Local young professionals and families are finding the good life in the Woodward corridor.
By Esther Allweiss Ingber
The “nostalgic lifestyle” of Huntington Woods was a factor when Ilana and Adam Block, both professionals, chose the inner-ring Detroit suburb for their home seven years ago.
“At the time we purchased our home, both of us were working in Downtown Detroit so the location was a major consideration for us,” Ilana said, adding that Huntington Woods appealed to them as they noticed “people walking to the parks and riding bikes on the sidewalks, and kids playing outside together with their neighbors.”
Both 34, Ilana is an attorney originally from West Bloomfield while Adam hails from Cleveland and is chief investment officer at Beartown Capital Management LLC. The Blocks and their children, Talia, 6, Judah, 4, and infant Shira, are members of Congregation Shaarey Zedek in Southfield.
The Woodward corridor communities of Oakland County, from Nine Mile to 13 Mile roads, are home to a growing population of Jewish young adults age 40 and under, according to the Jewish Federation of Metropolitan Detroit’s 2018 Jewish Population Study. West Bloomfield, Bloomfield Hills, Farmington Hills and Southfield still represent the core (80 percent) of the Metro Detroit Jewish community — also including Oak Park — but the demographic has been shifting southeast since the last survey was conducted in 2005.
The new population study recorded 7,581 Jews living in 2,836 households in the four communities of Huntington Woods, Berkley, Ferndale and Royal Oak alone. That’s compared to 3,341 Jews living in 1,320 households in 2005. Birmingham, also touching Woodward, is gaining traction, too. Fourteen percent of Detroit Jewish households, 4 percent higher than in 2005, live within the study’s grouping of Birmingham with Bloomfield and Franklin.
With a total Jewish population of 71,750, Metro Detroit is currently the 26th largest Jewish community in the U.S., down from No. 21 in 2005, and similar in size to Las Vegas and Dallas, according to demographer Ira Sheskin, who conducts similar studies for select Jewish communities across the U.S.
Long-established cities along the Woodward corridor offer an urban lifestyle with many of the amenities and Jewish institutions their younger residents seek. Yet progress continues. Economic development projects now under way or being developed are designed to make life even better for city dwellers and visitors.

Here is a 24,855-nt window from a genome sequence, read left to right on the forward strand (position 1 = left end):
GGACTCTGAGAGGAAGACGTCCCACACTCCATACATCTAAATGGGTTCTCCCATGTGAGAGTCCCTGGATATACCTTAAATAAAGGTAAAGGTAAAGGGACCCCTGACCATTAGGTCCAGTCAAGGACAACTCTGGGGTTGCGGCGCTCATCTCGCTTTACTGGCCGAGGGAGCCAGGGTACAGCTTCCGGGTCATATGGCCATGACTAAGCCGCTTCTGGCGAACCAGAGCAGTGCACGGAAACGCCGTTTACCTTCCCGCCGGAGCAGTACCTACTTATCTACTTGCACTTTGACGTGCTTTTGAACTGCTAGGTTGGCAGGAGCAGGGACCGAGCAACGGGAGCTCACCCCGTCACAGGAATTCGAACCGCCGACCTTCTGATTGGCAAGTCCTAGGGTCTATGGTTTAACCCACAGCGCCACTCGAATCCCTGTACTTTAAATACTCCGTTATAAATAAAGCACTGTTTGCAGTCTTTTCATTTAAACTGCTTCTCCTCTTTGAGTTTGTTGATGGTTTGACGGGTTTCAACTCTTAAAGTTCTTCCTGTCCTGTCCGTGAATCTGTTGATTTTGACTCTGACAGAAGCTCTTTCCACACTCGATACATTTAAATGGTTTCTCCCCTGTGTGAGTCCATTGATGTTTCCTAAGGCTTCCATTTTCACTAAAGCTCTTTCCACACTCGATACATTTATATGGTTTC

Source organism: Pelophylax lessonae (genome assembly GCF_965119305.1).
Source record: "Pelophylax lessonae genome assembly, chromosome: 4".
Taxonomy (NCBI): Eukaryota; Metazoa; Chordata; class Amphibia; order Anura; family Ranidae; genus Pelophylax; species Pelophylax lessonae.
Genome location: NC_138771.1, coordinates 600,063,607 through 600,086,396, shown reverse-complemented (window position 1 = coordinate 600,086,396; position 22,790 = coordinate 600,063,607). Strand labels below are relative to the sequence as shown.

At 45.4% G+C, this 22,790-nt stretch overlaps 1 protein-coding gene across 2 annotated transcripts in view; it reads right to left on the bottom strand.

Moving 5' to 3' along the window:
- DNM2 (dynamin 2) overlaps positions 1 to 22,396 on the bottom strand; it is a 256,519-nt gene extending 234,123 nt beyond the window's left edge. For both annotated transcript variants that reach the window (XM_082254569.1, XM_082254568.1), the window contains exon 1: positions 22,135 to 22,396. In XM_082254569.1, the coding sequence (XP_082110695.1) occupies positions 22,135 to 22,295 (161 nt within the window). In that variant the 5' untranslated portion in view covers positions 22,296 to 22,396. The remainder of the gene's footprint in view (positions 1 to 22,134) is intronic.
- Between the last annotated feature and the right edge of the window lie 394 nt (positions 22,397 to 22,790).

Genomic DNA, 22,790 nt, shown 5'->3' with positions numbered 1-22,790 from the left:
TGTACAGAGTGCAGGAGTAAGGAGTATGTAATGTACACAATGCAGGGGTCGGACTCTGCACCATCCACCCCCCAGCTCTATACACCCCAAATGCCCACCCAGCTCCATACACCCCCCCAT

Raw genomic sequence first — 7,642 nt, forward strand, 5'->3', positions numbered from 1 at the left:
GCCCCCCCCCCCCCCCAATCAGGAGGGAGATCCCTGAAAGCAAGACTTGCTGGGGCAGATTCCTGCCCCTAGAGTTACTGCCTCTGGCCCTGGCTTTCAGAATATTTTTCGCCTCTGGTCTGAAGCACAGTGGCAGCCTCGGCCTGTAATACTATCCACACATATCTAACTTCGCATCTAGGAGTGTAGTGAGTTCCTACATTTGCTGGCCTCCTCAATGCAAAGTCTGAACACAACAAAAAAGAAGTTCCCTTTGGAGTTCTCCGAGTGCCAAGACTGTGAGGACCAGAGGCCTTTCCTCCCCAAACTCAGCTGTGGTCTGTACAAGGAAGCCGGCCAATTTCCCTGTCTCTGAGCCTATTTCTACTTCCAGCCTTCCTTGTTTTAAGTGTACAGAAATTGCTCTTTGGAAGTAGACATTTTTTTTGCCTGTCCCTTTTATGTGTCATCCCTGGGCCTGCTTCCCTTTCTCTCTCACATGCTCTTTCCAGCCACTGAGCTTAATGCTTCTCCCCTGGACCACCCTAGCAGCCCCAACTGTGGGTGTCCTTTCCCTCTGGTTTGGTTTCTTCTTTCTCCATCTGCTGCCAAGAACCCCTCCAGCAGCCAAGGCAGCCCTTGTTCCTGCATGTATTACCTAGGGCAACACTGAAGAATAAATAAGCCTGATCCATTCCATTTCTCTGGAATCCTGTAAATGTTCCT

Jackie and Joey Yashinsky never considered making their home anywhere else but Huntington Woods.
“We were drawn to the city because of its location. Everything is just 20 minutes away,” said Jackie, 29. She is Tamarack Camps’ teen and family programs coordinator. Joey, 35, writes for multiple publications. They are both Michigan State University graduates and members of Congregation B’nai Moshe in West Bloomfield.
“We appreciate how friendly the neighbors are and having sidewalks,” she said. “There are tons of young Jewish families in the neighborhood, too, which will be great for Elizabeth [their 1-year-old daughter] to grow up in. We were also happy to live close to Joey’s grandmother, who lives just minutes away in Oak Park.”
The appeal of Huntington Woods is undeniable, going from 720 to 1,575 Jewish households since 2005. Indeed, last year’s survey noted that two out of every three households, or 65 percent, are Jewish. The statistic represents much growth for a city that once wasn’t very welcoming to Jews.
Huntington Woods City Commissioner Jeff Jenks, also a former mayor, said, “My house deed didn’t allow my home to be sold to Jews although I’m Jewish.”
Rabbi Dan Horwitz, 35, directs The Well, an award-winning program serving young, sometimes unaffiliated Jews. He grew up in West Bloomfield. His wife, Miriam, 38, a self-employed American Sign Language interpreter, is a native of Albany, N.Y. They, too, chose Huntington Woods, relocating from Washington, D.C. The family, including sons Jonah, 4, and Micah, 2, are members of Temple Israel in West Bloomfield.
“To make the move from a dynamic urban center to Metro Detroit was challenging in many ways,” Dan said. “We wanted easy access to the city and to the Metro Detroit suburbs with great downtown areas, such as Ferndale, Royal Oak and Birmingham. Living in the Woodward Avenue corridor became the obvious choice. In terms of Huntington Woods specifically, we had a number of friends who were living in the neighborhood and sang its praises.”
Jaimie Powell Horowitz, 40, and Jeff Horowitz, 41, met at University of Detroit Mercy School of Law and moved to Huntington Woods nine years ago. Members of Temple Emanu-El in Oak Park, they have a daughter, Aidan, 10, and a son, Asher, 6. Jaimie heads the Fair Michigan Justice Project, a partnership with the Wayne County Prosecutor’s office. Jeff is a partner at Honigman, Miller, Schwartz and Cohen.
Seeking a new home, the couple “looked for a neighborhood with lots of young families that would be close to temple and in between our places of work,” Jaimie said. They put a high priority on being able to walk to a downtown with restaurants and shopping, such as they had living in Royal Oak.
She says she wouldn’t change a thing about their life in Huntington Woods, praising Burton Elementary School, the Rec Center and its programming, city parks and library. Visiting neighboring communities, they enjoy Oak Park’s “great city pool and great parks” and Ferndale for “city festivals throughout the summer.”